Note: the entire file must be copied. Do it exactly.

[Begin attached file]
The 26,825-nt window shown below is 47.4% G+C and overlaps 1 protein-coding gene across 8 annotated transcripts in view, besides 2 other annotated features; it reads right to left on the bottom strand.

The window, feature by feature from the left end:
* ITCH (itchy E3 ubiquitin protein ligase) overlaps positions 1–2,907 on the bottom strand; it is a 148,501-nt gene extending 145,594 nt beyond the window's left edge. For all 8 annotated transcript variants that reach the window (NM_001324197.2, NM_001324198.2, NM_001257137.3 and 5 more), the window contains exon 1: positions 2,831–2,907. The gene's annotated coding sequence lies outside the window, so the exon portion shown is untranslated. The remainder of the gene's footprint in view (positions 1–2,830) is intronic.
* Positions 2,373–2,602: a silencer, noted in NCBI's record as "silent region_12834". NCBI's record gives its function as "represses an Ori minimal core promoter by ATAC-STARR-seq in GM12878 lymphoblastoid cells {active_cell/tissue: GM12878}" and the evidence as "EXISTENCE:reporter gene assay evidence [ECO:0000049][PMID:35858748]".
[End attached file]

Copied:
The 26,825-nt window shown below is 47.4% G+C and overlaps 1 protein-coding gene across 8 annotated transcripts in view, besides 2 other annotated features; it reads right to left on the bottom strand.

The window, feature by feature from the left end:
* ITCH (itchy E3 ubiquitin protein ligase) overlaps positions 1–2,907 on the bottom strand; it is a 148,501-nt gene extending 145,594 nt beyond the window's left edge. For all 8 annotated transcript variants that reach the window (NM_001324197.2, NM_001324198.2, NM_001257137.3 and 5 more), the window contains exon 1: positions 2,831–2,907. The gene's annotated coding sequence lies outside the window, so the exon portion shown is untranslated. The remainder of the gene's footprint in view (positions 1–2,830) is intronic.
* Positions 2,373–2,602: a silencer, noted in NCBI's record as "silent region_12834". NCBI's record gives its function as "represses an Ori minimal core promoter by ATAC-STARR-seq in GM12878 lymphoblastoid cells {active_cell/tissue: GM12878}" and the evidence as "EXISTENCE:reporter gene assay evidence [ECO:0000049][PMID:35858748]".